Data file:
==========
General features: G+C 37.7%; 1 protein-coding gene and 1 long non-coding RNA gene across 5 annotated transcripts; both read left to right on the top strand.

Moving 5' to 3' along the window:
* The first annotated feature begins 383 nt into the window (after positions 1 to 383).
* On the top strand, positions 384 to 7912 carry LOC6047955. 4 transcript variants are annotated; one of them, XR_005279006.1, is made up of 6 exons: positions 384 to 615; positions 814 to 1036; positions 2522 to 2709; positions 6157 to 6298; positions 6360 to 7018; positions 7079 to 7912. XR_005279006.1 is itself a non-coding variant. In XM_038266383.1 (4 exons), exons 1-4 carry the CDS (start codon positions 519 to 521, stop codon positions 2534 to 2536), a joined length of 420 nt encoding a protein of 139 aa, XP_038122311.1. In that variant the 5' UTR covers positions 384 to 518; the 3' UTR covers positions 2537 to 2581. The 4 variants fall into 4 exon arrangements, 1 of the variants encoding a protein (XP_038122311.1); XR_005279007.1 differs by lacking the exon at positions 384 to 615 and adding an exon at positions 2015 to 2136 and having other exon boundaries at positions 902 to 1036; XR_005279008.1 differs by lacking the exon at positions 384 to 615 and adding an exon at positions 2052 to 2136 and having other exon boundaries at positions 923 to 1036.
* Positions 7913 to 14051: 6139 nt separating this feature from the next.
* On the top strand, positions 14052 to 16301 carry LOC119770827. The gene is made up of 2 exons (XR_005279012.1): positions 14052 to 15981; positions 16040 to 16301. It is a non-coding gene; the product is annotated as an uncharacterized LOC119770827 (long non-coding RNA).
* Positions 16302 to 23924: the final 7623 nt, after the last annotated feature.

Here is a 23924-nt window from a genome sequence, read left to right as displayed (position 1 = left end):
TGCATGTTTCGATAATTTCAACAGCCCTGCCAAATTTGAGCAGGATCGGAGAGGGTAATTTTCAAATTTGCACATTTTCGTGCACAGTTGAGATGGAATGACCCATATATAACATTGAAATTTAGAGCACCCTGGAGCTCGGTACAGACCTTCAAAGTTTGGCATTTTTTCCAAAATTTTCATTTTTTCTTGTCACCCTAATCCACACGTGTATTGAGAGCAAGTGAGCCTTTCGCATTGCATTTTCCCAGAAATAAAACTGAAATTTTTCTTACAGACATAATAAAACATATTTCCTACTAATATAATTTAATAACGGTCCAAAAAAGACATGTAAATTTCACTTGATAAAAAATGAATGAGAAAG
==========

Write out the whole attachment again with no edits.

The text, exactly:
General features: G+C 37.7%; 1 protein-coding gene and 1 long non-coding RNA gene across 5 annotated transcripts; both read left to right on the top strand.

Moving 5' to 3' along the window:
* The first annotated feature begins 383 nt into the window (after positions 1 to 383).
* On the top strand, positions 384 to 7912 carry LOC6047955. 4 transcript variants are annotated; one of them, XR_005279006.1, is made up of 6 exons: positions 384 to 615; positions 814 to 1036; positions 2522 to 2709; positions 6157 to 6298; positions 6360 to 7018; positions 7079 to 7912. XR_005279006.1 is itself a non-coding variant. In XM_038266383.1 (4 exons), exons 1-4 carry the CDS (start codon positions 519 to 521, stop codon positions 2534 to 2536), a joined length of 420 nt encoding a protein of 139 aa, XP_038122311.1. In that variant the 5' UTR covers positions 384 to 518; the 3' UTR covers positions 2537 to 2581. The 4 variants fall into 4 exon arrangements, 1 of the variants encoding a protein (XP_038122311.1); XR_005279007.1 differs by lacking the exon at positions 384 to 615 and adding an exon at positions 2015 to 2136 and having other exon boundaries at positions 902 to 1036; XR_005279008.1 differs by lacking the exon at positions 384 to 615 and adding an exon at positions 2052 to 2136 and having other exon boundaries at positions 923 to 1036.
* Positions 7913 to 14051: 6139 nt separating this feature from the next.
* On the top strand, positions 14052 to 16301 carry LOC119770827. The gene is made up of 2 exons (XR_005279012.1): positions 14052 to 15981; positions 16040 to 16301. It is a non-coding gene; the product is annotated as an uncharacterized LOC119770827 (long non-coding RNA).
* Positions 16302 to 23924: the final 7623 nt, after the last annotated feature.

Here is a 23924-nt window from a genome sequence, read left to right as displayed (position 1 = left end):
TGCATGTTTCGATAATTTCAACAGCCCTGCCAAATTTGAGCAGGATCGGAGAGGGTAATTTTCAAATTTGCACATTTTCGTGCACAGTTGAGATGGAATGACCCATATATAACATTGAAATTTAGAGCACCCTGGAGCTCGGTACAGACCTTCAAAGTTTGGCATTTTTTCCAAAATTTTCATTTTTTCTTGTCACCCTAATCCACACGTGTATTGAGAGCAAGTGAGCCTTTCGCATTGCATTTTCCCAGAAATAAAACTGAAATTTTTCTTACAGACATAATAAAACATATTTCCTACTAATATAATTTAATAACGGTCCAAAAAAGACATGTAAATTTCACTTGATAAAAAATGAATGAGAAAG